Coming back to copy cats, there’s a lot to be said for being an honest dealer. Reputation counts a lot. Even though disrepute might come to certain product categories, people still remember who gave them a quality product for a good price — and this leads to referrals for other products in the future.
A common way to super-charge referrals is through church leaders, either by convincing them or paying for their recommendations. Often both.
But before you get on your high horse about ethics, you have to consider that we’re using different ethical frameworks. Different, not necessarily better.
When I learned that a lot of Roma corner shops suffer from bad debt, I floated the idea of a credit agency, maybe run over SMS, and was told with conviction that this was evil. Why would you prevent someone from feeding their family just because they’re having hard financial times? The informal Roma credit system is a social safety net, based on ethics and personal understanding, rather than a cold, calculated score.
Time is not money
I’ve also noticed how our view that time is money affects our assumptions.
I’ve seen studies that show that non-Anglo people think of time as circular, not linear, so where we see something that needs to be done, or we “lose time,” others see it as a recurring event, and a chance to do it again next time. Where we attribute rationality to the act of considering alternatives, this isn’t necessary when you experience time cyclically.
Our assumptions about time are incongruent in other ways. The now infamous Dertu livestock market, in Kenya, was set up with the assumption that nomadic tribes would benefit from a closer market, allowing them to trade more frequently. But to someone who’s always on the move, it doesn’t make sense to sell your cattle for even a dollar less in the closer market — might as well travel that extra four days to the big city market.
Trading cultures and price competitiveness
When teaching Roma teenagers about tech startups, they pick up HTML, CSS, and .NET pretty quickly. But when it comes to understanding customers, they have a lot of trouble grasping the concept that some customers care less about price, and more about quality or convenience.
They come from a place where doing business means trading. You buy low, sell high. But more than that — you buy whatever you can if you can get a good deal, then find someone to sell it to. It could be phones one day and fireworks the next.
It’s taking some time to instill the concept that more profit can come from higher volume, leveraging customer relationships, or better business models.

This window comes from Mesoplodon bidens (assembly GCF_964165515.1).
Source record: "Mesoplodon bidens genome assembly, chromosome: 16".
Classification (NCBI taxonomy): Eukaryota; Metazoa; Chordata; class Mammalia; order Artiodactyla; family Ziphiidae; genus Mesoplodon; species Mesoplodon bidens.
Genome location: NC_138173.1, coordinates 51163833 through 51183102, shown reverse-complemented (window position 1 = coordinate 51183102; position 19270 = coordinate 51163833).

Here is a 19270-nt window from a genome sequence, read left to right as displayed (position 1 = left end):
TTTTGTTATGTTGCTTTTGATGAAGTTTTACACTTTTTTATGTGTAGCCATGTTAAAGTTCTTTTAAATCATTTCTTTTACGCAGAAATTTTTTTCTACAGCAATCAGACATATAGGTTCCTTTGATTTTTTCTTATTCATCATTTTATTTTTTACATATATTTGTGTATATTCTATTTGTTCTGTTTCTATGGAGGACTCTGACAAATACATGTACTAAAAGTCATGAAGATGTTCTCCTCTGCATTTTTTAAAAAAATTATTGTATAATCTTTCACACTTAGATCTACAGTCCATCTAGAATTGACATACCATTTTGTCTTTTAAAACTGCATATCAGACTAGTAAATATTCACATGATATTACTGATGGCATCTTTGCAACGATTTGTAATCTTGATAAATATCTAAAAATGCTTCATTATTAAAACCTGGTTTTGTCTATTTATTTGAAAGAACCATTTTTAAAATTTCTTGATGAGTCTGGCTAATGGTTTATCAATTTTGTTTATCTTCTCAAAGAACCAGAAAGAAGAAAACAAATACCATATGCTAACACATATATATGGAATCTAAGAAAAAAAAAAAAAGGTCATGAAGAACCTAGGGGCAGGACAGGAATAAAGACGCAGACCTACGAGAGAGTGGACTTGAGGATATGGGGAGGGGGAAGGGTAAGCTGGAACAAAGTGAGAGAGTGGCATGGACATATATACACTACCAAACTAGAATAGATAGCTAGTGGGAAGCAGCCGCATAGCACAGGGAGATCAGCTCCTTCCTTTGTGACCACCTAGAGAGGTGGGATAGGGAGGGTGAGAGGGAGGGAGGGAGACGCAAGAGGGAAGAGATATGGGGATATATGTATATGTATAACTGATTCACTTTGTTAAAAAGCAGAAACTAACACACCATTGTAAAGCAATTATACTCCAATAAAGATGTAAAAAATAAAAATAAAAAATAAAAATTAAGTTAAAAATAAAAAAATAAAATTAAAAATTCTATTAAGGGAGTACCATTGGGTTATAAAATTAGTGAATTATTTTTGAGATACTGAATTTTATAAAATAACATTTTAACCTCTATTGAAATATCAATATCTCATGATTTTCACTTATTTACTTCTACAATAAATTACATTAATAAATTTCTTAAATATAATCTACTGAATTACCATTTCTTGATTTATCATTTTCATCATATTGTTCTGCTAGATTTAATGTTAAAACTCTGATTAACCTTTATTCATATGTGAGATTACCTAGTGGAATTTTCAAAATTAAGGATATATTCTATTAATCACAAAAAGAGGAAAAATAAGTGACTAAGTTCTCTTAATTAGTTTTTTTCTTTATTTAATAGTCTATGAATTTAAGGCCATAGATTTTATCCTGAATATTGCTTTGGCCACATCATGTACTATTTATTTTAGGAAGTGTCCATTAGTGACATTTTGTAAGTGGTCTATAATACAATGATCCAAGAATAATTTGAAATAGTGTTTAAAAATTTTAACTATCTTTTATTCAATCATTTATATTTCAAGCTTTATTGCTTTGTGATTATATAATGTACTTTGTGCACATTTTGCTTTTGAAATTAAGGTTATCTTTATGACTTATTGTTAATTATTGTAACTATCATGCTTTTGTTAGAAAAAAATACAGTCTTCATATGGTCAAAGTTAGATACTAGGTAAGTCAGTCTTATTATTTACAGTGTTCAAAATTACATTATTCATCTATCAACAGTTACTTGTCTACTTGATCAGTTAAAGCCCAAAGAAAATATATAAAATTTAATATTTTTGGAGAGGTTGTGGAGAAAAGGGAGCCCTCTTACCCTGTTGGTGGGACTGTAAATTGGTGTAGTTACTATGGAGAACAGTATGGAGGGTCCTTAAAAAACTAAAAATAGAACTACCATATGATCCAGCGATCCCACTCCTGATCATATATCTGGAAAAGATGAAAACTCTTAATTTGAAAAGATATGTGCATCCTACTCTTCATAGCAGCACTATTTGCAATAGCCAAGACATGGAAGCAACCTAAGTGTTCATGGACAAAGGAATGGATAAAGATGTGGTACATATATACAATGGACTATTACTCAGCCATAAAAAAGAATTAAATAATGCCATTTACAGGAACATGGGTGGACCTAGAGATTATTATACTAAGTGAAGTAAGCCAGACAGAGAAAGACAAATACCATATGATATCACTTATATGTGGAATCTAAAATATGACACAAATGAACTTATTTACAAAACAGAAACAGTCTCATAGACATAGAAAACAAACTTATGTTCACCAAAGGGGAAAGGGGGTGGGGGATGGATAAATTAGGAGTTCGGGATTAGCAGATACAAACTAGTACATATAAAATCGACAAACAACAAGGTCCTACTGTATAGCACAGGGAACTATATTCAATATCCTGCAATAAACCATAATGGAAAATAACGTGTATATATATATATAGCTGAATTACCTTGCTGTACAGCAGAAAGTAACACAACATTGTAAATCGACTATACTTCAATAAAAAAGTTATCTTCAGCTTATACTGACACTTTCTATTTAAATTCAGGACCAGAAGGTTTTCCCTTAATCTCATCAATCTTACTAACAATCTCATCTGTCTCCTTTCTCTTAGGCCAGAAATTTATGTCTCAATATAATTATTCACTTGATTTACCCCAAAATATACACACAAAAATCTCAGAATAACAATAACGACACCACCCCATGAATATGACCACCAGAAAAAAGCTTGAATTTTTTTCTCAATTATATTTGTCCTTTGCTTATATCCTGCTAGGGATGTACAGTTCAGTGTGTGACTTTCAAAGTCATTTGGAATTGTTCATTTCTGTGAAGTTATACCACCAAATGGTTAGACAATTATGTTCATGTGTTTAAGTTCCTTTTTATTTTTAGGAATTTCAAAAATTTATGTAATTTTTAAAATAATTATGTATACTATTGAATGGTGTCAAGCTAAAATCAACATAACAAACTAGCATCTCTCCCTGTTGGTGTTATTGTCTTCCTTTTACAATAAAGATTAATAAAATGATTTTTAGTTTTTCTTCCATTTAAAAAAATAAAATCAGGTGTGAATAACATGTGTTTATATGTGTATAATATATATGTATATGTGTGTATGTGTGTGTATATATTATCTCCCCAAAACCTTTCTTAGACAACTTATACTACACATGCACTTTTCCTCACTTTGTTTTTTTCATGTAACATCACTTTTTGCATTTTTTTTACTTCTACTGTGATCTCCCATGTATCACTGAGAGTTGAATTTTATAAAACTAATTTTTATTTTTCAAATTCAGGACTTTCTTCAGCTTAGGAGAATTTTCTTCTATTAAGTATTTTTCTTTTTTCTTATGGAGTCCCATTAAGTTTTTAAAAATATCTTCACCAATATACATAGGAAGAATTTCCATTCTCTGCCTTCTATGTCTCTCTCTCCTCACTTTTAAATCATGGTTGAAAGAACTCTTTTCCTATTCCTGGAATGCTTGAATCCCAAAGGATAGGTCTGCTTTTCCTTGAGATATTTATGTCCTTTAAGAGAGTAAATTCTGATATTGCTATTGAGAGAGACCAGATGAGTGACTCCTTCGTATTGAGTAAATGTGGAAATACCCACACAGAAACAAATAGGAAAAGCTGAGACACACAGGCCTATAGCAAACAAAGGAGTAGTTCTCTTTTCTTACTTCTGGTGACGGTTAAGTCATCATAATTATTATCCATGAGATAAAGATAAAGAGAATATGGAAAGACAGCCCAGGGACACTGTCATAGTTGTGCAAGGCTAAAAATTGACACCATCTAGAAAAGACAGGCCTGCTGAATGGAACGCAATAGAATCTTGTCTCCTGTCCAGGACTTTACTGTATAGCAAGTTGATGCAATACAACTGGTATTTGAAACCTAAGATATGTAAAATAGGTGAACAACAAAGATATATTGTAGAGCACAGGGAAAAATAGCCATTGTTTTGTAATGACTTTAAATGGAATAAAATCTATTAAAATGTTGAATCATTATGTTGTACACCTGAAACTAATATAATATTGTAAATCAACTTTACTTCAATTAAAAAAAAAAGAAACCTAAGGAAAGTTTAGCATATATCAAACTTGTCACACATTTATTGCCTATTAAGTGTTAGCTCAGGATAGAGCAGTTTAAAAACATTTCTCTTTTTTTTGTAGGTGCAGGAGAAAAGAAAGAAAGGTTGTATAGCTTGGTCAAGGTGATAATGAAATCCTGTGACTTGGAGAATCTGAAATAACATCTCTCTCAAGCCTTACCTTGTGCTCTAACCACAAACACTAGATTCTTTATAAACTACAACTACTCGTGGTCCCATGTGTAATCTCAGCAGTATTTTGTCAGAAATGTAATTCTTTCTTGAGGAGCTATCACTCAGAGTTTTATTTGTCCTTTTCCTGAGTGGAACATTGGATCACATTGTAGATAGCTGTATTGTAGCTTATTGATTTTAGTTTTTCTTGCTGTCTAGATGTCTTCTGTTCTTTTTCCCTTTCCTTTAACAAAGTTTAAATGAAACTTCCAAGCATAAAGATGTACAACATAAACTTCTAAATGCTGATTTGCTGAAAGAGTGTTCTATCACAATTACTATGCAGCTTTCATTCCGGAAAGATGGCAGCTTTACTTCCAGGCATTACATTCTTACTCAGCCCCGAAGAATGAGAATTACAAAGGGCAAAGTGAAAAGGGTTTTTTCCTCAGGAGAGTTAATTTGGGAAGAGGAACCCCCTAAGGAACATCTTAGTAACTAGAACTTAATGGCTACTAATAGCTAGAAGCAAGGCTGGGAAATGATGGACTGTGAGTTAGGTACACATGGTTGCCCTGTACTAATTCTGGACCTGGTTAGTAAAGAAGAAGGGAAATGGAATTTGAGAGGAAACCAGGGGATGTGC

Not so fast
As I’ve tried different ways of teaching this, that red, blue and green poster comes back to me.
Fast, good, or cheap. Pick two. In Roma communities, this doesn’t apply. Cheap is a constant. Even rich people are frugal.
That universal rule isn’t so universal.
The definitions of startup, scaling, and even the implications of capitalism are all different outside of The First Billion. Even my experience from poor areas of Canada are simply the poorer part of the richest category. A poor person in Greece might might make the same as a wealthy person in Tanzania, but they belong to different economic and cultural categories, with completely different fundamentals.
When it comes to The Next Billion, there’s lots we can teach and lots of ways we can help, but only if we’re aware and sensitive to these differences.
Why I need your help
I’m heading to Kenya next month to teach promising engineers how to launch a startup out of their technology. I need your help to meet local business role models, particularly people who’ve succeed in commercializing technology in Africa, so that I can design workshops that will share the right experience. If you can think of anyone, particularly in the topics listed at the end of this post, please get in touch.
There are a range of challenges that have Africa specific answers:
- working with telcos
- convincing farmers of technical benefits
- capturing customer contacts to reconnect when they launch the product
- learning about actual customer behaviour without sharing trade secrets
- dealing with distributors and copy-cats
- launching consumer products
My role is to design workshops that will share this experience, and help others see success as well. The content we create will credit those who helped, and be openly and freely distributed. Please help us by recommending role models. All we need is an hour on the phone with them.
This post was originally published on Salim Virani‘s blog.
Featured Image Credit: Aleksandar Todorovic / Shutterstock